For the 273,600 people in Dallas with diabetes, cooling insoles designed by UT Southwestern researchers could be a game-changer for lowering their risk of diabetic foot ulcers.
Dr. Metin Yavuz, an inventor and associate Professor at UTSW, created shoe prototypes with electronic cooling systems that could prevent the overheating of foot tissue, as the dangerous warmth causes development of ulcers and peripheral neuropathy.
In these cases that involve diabetic foot ulcers, many patients need to go through lower extremity amputations. Dr. Yavuz’s work might eventually prevent thousands of amputations each year—the invention could flatten the staggering statistic that 40 percent of the patients who develop a DFU die within the next 5 years.
Laying out the details on how the shoes function, Dr. Yavuz explains how the shoes prevent patients’ tissue from becoming too warm, and thus more vulnerable to breaking down.
“The device, which the researchers named Temperature and Pressure Monitoring and Regulating Insoles (TAPMARI), consists of a small box strapped to the wearer’s calf that houses a cooling unit, a small water pump, a battery pack, and a thermostat,” Dr. Yavuz says. “The cooling unit harnesses a type of thermoelectric cooling called the Peltier effect to chill water to a desired temperature that’s then pumped into insoles placed in the wearer’s shoes.”
Frustrated with the accepted yet ineffective norms of comprehending and treating Diabetic Foot Ulcers (DFU), Dr. Yavuz and his colleague decided to think outside of the shoe box.
“I have been challenging the status quo on the understanding of DFU for a long time,” Dr. Yavuz says. “There is consensus that DFU occurs because of high vertical forces (or foot pressures) that act on the sole. Despite the wide availability of insoles that treat high vertical forces, there is an increasing trend in foot amputation rates, which indicates the status quo is not working. We think it is the frictional (horizontal) force rather than the vertical force (i.e. pressure) that causes DFU.”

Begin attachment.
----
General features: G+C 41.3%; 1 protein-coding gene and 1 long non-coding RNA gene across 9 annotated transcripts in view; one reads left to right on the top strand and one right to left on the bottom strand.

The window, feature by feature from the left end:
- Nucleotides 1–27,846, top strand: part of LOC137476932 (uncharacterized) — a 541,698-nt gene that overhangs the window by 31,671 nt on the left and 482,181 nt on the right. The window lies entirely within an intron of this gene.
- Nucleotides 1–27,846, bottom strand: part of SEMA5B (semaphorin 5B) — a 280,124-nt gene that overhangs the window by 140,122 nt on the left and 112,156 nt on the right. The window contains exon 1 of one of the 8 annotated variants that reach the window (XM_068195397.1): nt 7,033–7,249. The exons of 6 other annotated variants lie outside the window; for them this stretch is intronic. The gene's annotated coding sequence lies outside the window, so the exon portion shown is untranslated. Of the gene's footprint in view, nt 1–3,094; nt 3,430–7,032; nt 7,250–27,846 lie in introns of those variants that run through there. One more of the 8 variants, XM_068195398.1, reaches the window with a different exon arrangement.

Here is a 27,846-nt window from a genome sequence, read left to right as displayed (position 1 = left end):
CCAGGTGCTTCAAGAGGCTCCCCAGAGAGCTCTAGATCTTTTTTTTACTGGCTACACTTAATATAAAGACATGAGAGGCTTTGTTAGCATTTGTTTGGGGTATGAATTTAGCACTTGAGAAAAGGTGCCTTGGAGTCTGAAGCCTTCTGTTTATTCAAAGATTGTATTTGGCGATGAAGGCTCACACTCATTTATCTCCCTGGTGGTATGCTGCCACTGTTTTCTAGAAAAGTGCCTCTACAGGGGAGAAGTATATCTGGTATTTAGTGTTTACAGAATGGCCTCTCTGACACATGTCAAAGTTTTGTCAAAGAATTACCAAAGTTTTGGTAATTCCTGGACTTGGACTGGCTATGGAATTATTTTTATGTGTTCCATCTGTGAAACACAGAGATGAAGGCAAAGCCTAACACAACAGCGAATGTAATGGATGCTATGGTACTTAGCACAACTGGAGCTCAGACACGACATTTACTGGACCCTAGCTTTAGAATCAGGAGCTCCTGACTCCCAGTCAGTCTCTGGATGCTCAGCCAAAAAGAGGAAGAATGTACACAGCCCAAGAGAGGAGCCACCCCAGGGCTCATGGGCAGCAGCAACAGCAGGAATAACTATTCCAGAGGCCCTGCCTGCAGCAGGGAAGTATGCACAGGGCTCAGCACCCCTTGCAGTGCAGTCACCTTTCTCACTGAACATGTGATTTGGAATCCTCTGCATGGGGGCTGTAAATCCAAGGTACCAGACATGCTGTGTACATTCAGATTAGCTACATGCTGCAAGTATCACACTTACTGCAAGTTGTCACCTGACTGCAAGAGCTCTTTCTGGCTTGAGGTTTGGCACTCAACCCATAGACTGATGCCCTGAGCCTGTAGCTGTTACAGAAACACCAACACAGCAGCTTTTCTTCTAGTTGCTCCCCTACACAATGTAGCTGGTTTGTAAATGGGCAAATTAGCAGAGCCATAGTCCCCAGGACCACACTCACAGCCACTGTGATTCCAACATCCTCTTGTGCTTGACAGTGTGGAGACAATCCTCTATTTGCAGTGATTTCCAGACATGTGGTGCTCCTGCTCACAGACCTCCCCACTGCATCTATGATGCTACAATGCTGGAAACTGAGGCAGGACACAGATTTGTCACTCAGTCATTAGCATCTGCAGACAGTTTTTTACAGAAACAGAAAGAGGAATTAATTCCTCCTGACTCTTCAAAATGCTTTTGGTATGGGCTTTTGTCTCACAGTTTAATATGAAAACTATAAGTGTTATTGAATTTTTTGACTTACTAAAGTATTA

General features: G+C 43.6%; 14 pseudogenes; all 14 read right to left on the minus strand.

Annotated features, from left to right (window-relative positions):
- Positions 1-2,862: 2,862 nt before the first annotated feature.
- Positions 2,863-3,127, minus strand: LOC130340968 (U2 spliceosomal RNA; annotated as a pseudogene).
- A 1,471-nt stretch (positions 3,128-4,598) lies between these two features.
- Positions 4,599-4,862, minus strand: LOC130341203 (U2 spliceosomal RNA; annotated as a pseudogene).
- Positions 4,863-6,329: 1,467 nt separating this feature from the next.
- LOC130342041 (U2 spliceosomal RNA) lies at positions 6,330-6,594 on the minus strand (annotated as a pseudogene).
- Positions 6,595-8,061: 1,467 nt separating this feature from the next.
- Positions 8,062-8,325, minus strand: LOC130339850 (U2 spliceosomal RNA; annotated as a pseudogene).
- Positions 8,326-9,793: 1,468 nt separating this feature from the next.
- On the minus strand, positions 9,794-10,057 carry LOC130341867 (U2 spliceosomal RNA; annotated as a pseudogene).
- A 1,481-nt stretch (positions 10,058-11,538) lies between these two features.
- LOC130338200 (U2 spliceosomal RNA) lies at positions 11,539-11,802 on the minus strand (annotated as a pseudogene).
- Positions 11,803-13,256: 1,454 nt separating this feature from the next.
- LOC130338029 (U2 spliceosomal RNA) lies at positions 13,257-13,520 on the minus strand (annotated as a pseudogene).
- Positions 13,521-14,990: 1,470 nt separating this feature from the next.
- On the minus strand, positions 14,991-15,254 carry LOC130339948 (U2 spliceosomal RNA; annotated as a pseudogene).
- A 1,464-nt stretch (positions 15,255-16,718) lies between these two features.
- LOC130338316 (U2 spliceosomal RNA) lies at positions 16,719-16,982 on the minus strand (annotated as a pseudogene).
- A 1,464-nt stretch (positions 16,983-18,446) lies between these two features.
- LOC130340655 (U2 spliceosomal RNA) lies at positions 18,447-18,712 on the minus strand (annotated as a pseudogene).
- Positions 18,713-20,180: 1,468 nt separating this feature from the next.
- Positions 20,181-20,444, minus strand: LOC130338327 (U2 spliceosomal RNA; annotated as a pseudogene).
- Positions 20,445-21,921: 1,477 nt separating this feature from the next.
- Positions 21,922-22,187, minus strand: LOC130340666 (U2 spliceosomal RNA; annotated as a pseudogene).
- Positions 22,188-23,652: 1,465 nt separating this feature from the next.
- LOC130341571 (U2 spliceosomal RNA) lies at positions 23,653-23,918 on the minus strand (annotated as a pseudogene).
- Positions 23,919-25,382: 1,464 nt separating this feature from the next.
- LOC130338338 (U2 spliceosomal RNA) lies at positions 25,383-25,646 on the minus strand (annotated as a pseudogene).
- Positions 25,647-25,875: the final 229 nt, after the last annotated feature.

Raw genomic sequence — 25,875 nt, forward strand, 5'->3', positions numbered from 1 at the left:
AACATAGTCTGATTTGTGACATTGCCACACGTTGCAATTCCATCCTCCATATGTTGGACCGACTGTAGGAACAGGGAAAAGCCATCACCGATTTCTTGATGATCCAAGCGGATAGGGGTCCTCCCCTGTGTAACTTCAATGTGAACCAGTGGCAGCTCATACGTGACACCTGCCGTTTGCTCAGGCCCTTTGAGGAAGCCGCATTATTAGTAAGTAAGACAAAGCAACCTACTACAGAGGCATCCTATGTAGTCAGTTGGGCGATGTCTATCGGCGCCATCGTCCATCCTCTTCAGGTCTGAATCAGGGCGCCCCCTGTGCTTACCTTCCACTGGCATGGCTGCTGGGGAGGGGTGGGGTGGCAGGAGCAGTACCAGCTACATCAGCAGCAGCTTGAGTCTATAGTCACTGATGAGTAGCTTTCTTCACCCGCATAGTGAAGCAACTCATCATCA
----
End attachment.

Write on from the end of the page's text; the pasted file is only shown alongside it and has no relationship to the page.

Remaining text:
Moreover, multiple-perspective thinking has been popularized in multiple professional spheres. Dr. Yavuz believes this style of teamwork could be used for undertaking issues related to diabetes.
His professional history attests to a more unconventional approach to problem solving.
“I completed my doctoral work at the Cleveland Clinic in biomedical engineering,” Dr. Yavuz says. “As an engineer, I have the eyes of an outsider, which I believe gives me a different angle with which I can tackle the problem. I am a huge fan of bringing diverse perspectives to the problem. As an engineer I can help by better understanding the pathology (cause of the problem) and developing more effective preventive devices.”
Funded by private and public donations and grants, the cooling shoes represent a long-held aspiration for communal well-being kept alive by the collective efforts of those who are aware of the issue, Dr. Yavuz says.
“I started dreaming about cooling shoes as early as 2006, as a grad student,” Dr. Yavuz says. “But it wasn’t until I obtained a $5,000 grant from UTSW’s Center for Translational Medicine that I was able to make it a reality. If it was not for that grant and subsequent funding from the NIH, we would not be able to achieve these goals. Therefore, I urge policy makers and philanthropists to please increase federal funding for R&D, so we can tackle new challenges.”
Multitudes of Texans have specific needs for this product, according to Dr. Yavuz. But with relevant issues comes the potential to make sweeping positive change in public health.
“If high foot temperature is really one of the culprits, like we think it is, then people here definitely need these shoes, given the Texas climate,” Dr. Yavuz says. “Not to mention, we know that diabetic amputation rates are higher in Southern states. Given these demographics, I am hoping that we can prevent a big portion, if not all, of DFU and associated amputations and provide relief to patients.”
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